Known for prioritizing gross national happiness over the acquisition of unbridled capitalism, the Buddhist kingdom of Bhutan, nestled in the rarefied air of the eastern Himalayas, is also making strides in the field of wildlife conservation. Earlier this year, the country reported an encouraging 27% increase in the number of wild tigers since 2015.* On September 16, the Bhutan National Snow Leopard Survey 2022-2023 confirmed a substantial increase in the population snow leopards, to 134 individuals, an increase of 39,5%. hundred out of 96 snow leopards recorded in 2015.
Speaking while releasing the results of the survey, Secretary of the Ministry of Energy and Natural Resources of Bhutan, Karma Tshering said that while the results confirm that Bhutan is a stronghold for snow leopards , “it is also an endangered species; The IUCN Red List designates the snow leopard as “vulnerable”. Without protection, this magnificent species could become extinct in the near future. (Kunsel)
The International Union for Conservation of Nature (IUCN) announced that it had upgraded the snow leopard's classification on the ICUN Red List of Threatened Species from "vulnerable" to "endangered" in September 2017 to the first time in 45 years, following a three-year evaluation. To be considered endangered, there must be fewer than 2 mature adult individuals in the wild, but experts now estimate there could be a total wild population of around 500 snow leopards, with some estimating that there could be as many as 4. Their elusive nature and remoteness from their preferred habitats, however, make a precise consensus difficult.
“Bhutan's second national survey covered more than 9 square kilometers of snow leopard habitat across the country's northern alpine landscape with 000 camera trap stations,” reported the World Wide Fund for Nature (WWF) .** “It found an overall density of 310 snow leopards per 1,34 square kilometers, which was comparatively higher in the west than in central and eastern Bhutan. Snow leopards have also been sighted in several new locations. With a vast expanse of suitable snow leopard habitat bordering India and China, the survey suggests that Bhutan can serve as a source population for snow leopards in the region. (WWF)
The notoriously solitary and heavily camouflaged snow leopard, sometimes nicknamed the "ghost of the mountains", is found in isolated mountain habitats in 12 countries in the Himalayas and the Tibetan Plateau: Afghanistan, Bhutan, China, India, Kazakhstan, Kyrgyzstan , Mongolia, Nepal, Pakistan, Russia, Tajikistan and Uzbekistan.
Nomadic by nature, the snow leopard generally inhabits alpine and subalpine areas at altitudes between 3 and 000 meters. According to the Snow Leopard Trust, the species prefers "rough terrain consisting of cliffs, rocky outcrops and ravines." This type of habitat provides good cover and open views to help them find and sneak up on prey. (Snow Leopard Trust)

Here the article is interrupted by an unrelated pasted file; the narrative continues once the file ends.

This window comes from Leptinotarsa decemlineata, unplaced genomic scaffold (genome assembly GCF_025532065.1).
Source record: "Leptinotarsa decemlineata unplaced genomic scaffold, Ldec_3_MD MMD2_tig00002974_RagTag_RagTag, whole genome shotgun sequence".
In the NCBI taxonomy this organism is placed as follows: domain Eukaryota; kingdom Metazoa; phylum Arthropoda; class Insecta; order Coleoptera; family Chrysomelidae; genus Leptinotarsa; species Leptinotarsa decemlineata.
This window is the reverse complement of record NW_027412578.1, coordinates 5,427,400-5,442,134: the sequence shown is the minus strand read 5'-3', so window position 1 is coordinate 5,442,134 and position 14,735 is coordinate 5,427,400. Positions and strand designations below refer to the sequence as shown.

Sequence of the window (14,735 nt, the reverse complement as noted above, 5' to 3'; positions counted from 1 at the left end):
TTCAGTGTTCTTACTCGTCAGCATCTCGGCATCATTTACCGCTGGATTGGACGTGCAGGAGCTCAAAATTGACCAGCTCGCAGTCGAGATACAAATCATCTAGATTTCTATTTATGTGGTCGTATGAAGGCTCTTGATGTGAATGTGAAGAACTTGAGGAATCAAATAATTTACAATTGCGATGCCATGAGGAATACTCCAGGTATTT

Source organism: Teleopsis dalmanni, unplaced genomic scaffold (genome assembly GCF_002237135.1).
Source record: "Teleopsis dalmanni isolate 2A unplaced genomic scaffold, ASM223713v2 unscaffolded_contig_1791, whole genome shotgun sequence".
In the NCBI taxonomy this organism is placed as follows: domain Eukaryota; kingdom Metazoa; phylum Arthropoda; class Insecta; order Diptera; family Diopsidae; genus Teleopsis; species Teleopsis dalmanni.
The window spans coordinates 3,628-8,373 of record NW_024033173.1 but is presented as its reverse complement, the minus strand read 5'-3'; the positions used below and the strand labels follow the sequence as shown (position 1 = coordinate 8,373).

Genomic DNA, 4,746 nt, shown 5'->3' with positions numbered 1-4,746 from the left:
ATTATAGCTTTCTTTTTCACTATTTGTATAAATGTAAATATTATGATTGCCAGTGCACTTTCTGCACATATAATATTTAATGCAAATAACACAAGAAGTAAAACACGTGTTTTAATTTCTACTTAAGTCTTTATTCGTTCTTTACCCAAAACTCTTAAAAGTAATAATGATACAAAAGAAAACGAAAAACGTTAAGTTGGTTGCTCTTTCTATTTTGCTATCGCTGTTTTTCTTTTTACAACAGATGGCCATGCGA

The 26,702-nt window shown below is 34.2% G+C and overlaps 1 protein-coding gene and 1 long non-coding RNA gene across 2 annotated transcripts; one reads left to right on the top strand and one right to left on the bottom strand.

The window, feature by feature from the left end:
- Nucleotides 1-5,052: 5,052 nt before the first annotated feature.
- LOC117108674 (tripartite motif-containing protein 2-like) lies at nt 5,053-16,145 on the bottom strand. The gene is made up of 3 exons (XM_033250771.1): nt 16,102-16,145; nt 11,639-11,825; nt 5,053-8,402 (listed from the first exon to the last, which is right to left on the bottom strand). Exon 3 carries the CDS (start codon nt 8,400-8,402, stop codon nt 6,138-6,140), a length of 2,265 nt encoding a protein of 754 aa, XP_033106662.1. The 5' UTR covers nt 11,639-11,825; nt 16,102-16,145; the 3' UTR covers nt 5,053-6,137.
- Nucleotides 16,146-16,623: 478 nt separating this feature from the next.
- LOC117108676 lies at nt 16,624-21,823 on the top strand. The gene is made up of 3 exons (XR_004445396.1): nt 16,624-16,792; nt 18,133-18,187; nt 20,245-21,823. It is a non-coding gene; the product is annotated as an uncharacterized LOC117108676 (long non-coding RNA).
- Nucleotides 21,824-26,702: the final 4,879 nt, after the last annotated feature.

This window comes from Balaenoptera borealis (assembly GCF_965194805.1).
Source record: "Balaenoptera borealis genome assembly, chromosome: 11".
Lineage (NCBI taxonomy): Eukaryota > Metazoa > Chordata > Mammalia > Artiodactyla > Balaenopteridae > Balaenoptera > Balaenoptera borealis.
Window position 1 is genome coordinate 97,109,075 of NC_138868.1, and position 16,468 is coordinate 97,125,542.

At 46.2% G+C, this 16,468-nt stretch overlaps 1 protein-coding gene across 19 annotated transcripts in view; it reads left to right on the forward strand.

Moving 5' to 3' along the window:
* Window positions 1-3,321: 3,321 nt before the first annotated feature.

The diet of these almost mythical cats depends on their location, but snow leopards most commonly prey on wild goats and sheep, including the Himalayan blue sheep, Asian ibex, and argali. They are also known to occasionally hunt domestic livestock, which can bring them into conflict with human settlements.*** Snow leopards are threatened by habitat degradation, prey depletion, conflicts with humans, poaching and climate change.
Letro, deputy director of forests at the Department of Forestry and Park Services, noted that Bhutan's national conservation policy was active in wildlife preservation: "I think we have a very strong conservation policy and that we put a lot of conservation effort into it. Additionally, we implement many community conservation initiatives, making our community and local people guardians of the snow leopard. The national conservation policy contributes to the increase in the snow leopard population. (ANI)
The National Snow Leopard Survey 2022-2023 was carried out with financial support from the Bhutan For Life project, while WWF-Bhutan supported this effort by providing field equipment.
“The increase in snow leopard numbers is another important milestone in Bhutan’s conservation journey. This clearly demonstrates the government’s leadership and conservation ethos of upland communities. said Chimi Rinzin, Country Director of WWF-Bhutan. “WWF is fully aware of the challenges of increasing conflict and we will work to address this issue to safeguard the future of snow leopards while preserving the livelihoods of herding communities. » (WWF)
Isolated, landlocked and perched in the rarefied air of the eastern Himalayas, the Kingdom of Bhutan, sandwiched between two political and economic powers that are India and China, is the last Vajrayana Buddhist country in the world. The ancient spiritual tradition is embedded in the very consciousness and culture of this remote country, where it has flourished with an unbroken history dating back to its introduction from Tibet by Padmasambhava, also known as Guru Rinpoche, in the eighth century.
Nearly 75 percent of Bhutan's population, some 770, identify as Buddhist, according to the Washington, D.C.-based Pew Research Center, with Hindus making up the majority of the remaining 000 percent. Most Buddhists in Bhutan follow either the Drukpa Kagyu or the Nyingma schools of Vajrayana Buddhism. Bhutan held its first elections as a constitutional monarchy in 25.
*Buddhist Bhutan marks International Tiger Day by reporting increase in wild tiger population (BDG)
**Formerly World Wildlife Fund, although this name is still used in the United States and Canada.
***New report shows snow leopards seriously threatened by poaching (BDG)